Ashes whitewash? The omens aren’t looking good for England
Australia take series lead after cruising to a 251-run win in first Test
Ashes 1st Test, Edgbaston
- Australia first innings: 284 all out
- England first innings: 374 all out
- Australia second innings: 487-7 declared
- England second innings: 146 all out
- Australia won by 251 runs
The ecstasy of the Cricket World Cup feels a lifetime ago after the agony of England’s humiliating defeat to Australia in the first Ashes Test at Edgbaston.
Dismissed for an embarrassing 146 in the second innings, the home side were beaten by 251 runs, their first defeat in Birmingham for more than a decade.
With the exception of Rory Burns’s maiden Test century, and Stuart Broad’s six wickets in the first innings, there were none of the traditional “positives” to take from the comprehensive defeat.
Writing in The Times, former England opener Steve James says the selectors must ask themselves some searching questions before the second Test starts at Lord’s a week on Wednesday.
Namely, is Joe Denly a Test batsman, should Ben Foakes come in for Jonny Bairstow behind the stumps and should Jason Roy stick to playing only one-day internationals?
Shot to bits
Former England captain turned BBC commentator Michael Vaughan believes the players under the most scrutiny are Bairstow, Moeen Ali and Jos Buttler.
Blaming the World Cup for the trio looking “shot”, Vaughan said: “High level sport sometimes drains the life out of you. When you’ve achieved that level and been on that podium lifting the World Cup, I just worry.”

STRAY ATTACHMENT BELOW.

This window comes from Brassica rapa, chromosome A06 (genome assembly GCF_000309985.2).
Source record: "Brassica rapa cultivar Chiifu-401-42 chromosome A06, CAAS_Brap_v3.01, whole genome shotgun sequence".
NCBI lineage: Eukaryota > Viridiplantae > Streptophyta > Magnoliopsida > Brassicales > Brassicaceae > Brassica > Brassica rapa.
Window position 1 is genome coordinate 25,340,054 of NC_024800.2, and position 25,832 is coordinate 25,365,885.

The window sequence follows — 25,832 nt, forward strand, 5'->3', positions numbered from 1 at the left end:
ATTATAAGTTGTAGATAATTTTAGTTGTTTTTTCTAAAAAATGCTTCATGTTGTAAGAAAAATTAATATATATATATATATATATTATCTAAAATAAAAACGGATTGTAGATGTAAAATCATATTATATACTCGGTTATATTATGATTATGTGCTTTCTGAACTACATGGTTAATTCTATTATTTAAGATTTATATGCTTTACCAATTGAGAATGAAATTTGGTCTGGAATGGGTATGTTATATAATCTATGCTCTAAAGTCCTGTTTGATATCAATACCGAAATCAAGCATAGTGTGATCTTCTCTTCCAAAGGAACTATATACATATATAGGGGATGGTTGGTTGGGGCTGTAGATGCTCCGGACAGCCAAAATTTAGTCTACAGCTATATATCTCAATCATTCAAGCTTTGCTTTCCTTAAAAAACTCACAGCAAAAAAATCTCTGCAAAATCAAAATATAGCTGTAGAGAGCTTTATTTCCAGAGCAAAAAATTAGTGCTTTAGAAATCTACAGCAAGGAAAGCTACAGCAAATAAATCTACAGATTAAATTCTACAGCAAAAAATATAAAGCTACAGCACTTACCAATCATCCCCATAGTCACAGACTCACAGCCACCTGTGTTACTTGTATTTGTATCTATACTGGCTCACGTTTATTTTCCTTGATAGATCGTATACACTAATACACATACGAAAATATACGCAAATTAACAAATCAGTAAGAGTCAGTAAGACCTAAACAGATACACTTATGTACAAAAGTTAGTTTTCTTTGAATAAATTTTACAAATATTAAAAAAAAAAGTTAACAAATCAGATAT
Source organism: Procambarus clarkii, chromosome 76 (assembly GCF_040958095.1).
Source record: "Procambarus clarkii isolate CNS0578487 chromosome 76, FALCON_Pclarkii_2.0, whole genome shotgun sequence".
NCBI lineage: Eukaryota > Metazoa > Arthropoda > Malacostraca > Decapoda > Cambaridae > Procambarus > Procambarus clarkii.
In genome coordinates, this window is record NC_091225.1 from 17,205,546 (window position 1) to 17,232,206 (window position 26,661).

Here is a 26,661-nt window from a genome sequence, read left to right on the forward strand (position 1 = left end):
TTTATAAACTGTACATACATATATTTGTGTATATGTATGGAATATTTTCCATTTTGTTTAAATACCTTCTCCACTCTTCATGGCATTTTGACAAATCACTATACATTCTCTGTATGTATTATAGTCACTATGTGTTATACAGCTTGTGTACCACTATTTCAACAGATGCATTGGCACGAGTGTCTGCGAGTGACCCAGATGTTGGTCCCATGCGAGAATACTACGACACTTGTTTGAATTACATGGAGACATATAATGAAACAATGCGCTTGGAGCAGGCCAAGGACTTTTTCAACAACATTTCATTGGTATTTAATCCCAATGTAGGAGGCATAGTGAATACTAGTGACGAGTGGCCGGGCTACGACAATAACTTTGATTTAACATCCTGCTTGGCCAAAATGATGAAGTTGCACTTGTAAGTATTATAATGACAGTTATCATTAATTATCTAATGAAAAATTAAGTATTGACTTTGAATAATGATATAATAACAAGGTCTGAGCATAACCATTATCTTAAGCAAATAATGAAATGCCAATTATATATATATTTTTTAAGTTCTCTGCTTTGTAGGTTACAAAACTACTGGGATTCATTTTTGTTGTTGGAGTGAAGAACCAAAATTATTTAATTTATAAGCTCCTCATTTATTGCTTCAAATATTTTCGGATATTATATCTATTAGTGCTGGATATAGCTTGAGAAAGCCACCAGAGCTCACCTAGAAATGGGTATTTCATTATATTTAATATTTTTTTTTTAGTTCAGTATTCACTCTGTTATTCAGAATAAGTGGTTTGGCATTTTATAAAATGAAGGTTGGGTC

In fact Moeen was dropped early on in the World Cup because of his poor form and the all-rounder has looked alarmingly out of touch with both bat and ball for several months.
At Edgbaston Moeen contributed four runs with the bat in two innings, and took three wickets for 172 runs.
While Moeen struggled to get any turn with the ball, the Aussie off-spinner, Nathan Lyon, ripped through the England order, taking 6-49 yesterday.
Out of touch
As BBC Sport points out, Moeen has made four ducks in nine Test innings in 2019, scoring 90 runs, 60 of which came in one innings in the West Indies.
Former Aussie pace bowler Mitchell Johnson, who experienced the highs and lows of Ashes cricket in his Test career, said of the under-fire England all-rounder: “His record against Australia isn’t that great. I can feel for him a bit but that’s part of playing professional sport.”
For The Guardian’s Barney Ronay, the problems facing England are far deeper than the loss of form of a few key players. He says that the home side have only themselves to blame for their feeble capitulation after neglecting the red ball game for years in favour of concentrating on the white ball version.
The strategy brought England their first World Cup triumph but has left them hopelessly ill-equipped to deal with the rigorous demands of Test cricket.
“There were few surprises in this performance,” writes Ronay. “Members of the team who were looking short of confidence or class at this level continued to do so. And this is pretty much it for England and red-ball cricket. The options are circumscribed.”
Vaughan shares that pessimism and believes England fans should brace themselves for more misery in the coming weeks.
“If the ball doesn’t move laterally, this series has got mess written all over it for this England side,” said Vaughan. “I think this series could be one where Australia completely wipe the floor with England.”
The second Ashes Test between England and Australia takes place at Lord’s from 14-18 August.